The Bunker will be available digitally both through your own website, whatisthebunker.com, and ComiXology. There is of course a lot of chatter about digital comics at present, what are your thoughts on the potential creative and financial freedoms that digital provides? And can we hope to see a nice collected print edition at some point down the line?
Ask me at the end of the week about the financial side. Joe and I looked at doing this book as a labor of love first, and a pursuer of profit second. We both really believe in this story and characters and that if we provide an easy way to check it out, people will jump on board.
I started in webcomics, then with Tumor, did the first original graphic novel for the Amazon Kindle, so digital is something that’s always been at the forefront of my mind. I think right now is the time for taking the opportunities we have and running with them.
One of the things I’ve noticed across many of your titles, including The Bunker, is the very natural diversity of your cast. From powerful women to just the realistic banter between characters, it seems like the portrayal of women is quite important to you, and that the characters perhaps come first in the initial plot building?
JHF: Thank you, that means the world to me. I’m certainly cognizant of diversity in my casts, and it’s one of the things with Bunker that I worry about. It’s a book about a bunch of white upper middle class kids, who by nature of their upbringing are just sort of screwed up. You will see more people of color as the story continues, but, we’re starting where we are for a reason.
As for women… I have a wife who is an amazing, strong, smart, hard working, ass kicking dynamo. And a daughter who’s on her way to do the same. So much of my life is filled with these two women, and their impact on my life and my writing has been gigantic.
But, even with that, characters are characters. Getting a chance to write women, strong and weak, smart and foolish, petty and deep is one of the real pleasures of what I do. I’m curious what you’ll think of chapters 2 and 3 which follow the two female leads.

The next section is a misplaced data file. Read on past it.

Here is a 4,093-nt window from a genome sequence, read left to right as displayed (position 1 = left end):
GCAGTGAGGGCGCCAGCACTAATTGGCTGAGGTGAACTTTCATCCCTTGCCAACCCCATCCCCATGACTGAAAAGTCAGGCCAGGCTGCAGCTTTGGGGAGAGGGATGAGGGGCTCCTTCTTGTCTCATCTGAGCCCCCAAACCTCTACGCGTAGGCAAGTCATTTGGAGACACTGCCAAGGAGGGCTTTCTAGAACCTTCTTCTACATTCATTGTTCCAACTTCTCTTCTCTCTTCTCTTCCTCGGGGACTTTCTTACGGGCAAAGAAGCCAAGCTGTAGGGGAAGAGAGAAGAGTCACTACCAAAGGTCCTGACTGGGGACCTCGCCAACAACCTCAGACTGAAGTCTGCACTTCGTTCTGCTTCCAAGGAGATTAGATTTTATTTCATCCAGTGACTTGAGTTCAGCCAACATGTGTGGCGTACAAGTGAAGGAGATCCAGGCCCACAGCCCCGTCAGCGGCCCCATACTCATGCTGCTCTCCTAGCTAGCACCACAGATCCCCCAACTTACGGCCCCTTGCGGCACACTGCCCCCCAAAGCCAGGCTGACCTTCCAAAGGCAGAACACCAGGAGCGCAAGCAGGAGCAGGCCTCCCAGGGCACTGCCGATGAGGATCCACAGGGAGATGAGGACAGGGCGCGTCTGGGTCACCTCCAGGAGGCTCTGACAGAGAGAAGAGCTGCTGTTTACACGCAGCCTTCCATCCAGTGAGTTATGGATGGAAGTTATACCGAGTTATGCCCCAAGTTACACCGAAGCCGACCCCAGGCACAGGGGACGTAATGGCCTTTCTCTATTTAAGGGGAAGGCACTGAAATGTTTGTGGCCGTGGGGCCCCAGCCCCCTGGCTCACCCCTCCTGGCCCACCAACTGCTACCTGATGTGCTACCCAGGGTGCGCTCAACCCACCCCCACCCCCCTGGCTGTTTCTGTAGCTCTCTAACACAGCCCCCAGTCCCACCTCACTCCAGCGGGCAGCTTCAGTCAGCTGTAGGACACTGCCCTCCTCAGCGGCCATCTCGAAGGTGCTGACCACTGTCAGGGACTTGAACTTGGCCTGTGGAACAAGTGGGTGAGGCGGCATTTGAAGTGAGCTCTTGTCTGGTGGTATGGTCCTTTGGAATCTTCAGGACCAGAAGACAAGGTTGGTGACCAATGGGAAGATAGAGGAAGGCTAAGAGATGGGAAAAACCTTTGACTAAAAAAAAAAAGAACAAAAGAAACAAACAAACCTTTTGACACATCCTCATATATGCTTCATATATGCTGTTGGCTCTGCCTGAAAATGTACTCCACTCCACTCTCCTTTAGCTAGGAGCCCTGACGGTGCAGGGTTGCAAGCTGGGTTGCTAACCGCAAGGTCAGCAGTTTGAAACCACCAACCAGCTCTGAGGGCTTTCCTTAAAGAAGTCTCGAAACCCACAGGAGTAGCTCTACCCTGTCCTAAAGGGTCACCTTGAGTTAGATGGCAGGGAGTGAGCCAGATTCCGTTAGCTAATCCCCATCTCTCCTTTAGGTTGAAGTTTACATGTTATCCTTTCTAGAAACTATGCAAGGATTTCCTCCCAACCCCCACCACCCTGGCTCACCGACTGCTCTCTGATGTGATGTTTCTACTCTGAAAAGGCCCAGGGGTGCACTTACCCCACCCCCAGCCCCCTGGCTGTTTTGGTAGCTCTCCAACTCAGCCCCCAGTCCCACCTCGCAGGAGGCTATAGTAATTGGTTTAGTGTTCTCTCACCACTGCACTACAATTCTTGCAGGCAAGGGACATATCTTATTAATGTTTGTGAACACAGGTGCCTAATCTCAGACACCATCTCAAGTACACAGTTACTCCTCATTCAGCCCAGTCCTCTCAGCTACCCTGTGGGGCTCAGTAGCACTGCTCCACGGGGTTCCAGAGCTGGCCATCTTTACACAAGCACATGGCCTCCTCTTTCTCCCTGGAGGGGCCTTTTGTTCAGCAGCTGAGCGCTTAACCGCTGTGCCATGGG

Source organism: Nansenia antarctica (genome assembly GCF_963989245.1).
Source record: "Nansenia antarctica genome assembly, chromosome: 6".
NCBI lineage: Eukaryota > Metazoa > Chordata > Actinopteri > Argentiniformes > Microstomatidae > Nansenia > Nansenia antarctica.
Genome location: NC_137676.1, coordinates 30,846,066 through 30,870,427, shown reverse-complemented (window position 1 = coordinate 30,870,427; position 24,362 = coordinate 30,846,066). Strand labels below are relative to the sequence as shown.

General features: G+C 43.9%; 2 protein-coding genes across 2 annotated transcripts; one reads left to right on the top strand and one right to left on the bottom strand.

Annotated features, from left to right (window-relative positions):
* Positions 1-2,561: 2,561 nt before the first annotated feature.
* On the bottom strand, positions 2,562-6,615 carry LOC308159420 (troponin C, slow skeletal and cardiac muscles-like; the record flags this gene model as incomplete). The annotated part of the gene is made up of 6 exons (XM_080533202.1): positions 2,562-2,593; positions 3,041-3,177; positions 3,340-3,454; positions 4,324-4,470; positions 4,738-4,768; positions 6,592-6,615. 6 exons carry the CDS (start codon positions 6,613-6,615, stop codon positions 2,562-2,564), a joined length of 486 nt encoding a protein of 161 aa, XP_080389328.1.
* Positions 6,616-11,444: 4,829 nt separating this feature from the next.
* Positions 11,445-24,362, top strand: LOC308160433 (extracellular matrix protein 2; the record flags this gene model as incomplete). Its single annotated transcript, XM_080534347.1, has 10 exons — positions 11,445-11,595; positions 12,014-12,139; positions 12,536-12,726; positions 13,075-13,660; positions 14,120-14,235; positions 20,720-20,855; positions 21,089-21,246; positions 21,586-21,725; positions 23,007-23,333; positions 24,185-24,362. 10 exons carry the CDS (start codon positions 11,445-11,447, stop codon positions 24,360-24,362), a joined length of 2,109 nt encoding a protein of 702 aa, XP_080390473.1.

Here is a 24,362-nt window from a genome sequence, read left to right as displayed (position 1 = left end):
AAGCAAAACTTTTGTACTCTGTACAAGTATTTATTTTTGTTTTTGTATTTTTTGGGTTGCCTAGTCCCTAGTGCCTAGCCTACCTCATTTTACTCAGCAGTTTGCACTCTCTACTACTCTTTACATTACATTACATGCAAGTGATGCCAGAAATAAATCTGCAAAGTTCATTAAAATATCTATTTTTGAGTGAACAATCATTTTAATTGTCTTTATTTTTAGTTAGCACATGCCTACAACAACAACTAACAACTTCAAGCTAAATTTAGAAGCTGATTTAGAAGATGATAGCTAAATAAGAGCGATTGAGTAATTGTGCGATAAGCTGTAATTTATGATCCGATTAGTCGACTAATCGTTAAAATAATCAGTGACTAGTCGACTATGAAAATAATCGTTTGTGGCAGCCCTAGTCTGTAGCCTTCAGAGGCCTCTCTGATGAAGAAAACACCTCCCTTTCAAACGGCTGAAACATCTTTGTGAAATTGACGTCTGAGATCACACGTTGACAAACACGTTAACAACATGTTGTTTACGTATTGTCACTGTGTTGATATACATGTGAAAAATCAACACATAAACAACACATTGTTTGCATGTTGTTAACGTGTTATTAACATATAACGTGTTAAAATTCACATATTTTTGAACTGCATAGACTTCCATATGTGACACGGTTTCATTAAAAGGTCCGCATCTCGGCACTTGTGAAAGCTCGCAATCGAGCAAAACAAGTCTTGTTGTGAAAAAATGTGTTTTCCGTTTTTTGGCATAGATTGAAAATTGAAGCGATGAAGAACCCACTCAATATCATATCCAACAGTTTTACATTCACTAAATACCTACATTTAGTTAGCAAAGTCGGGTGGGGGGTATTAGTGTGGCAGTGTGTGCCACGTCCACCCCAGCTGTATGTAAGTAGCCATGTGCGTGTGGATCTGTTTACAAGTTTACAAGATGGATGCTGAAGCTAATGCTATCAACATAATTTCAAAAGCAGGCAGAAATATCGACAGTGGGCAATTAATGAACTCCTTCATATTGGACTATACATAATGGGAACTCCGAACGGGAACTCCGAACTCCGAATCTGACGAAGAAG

In the first chapter we see some of the story take place in the here and now, and other parts flashing forward to several years AME (After Mass Extinction). Will other chapters similarly have both times explored, or are we more in the now, or even more in the AME? If you can say!
JHF: All of the above and more. We see the future, we’ll see the extinction event itself, we’ll see the past… We move where we need to move to tell the story. It’s an immensely fun way to tell a story.
From the set up alone, The Bunker looks to be a very ambitious and potentially long running series. I’m guessing that depends on how successful the digital distribution is, and what lies behind the comic having its own website too… should we all get on the mailing list if we want this comic to succeed?
JHF: Absolutely. We’re going to continue to do early access on our mailing list, as well as exclusives and behind the scenes stuff. Joe and I want nothing more than to be able to do this comic for a long, long time. Hopefully, the audience agrees.
Thanks again to Joshua for being up for this interview, and for the sneaky peaks at The Bunker!
Laura Sneddon is a comics journalist and academic, writing for the mainstream UK press with a particular focus on women and feminism in comics. Currently working on a PhD, do not offend her chair leg of truth; it is wise and terrible. Her writing is indexed at comicbookgrrrl.com and procrastinated upon via @thalestral on Twitter.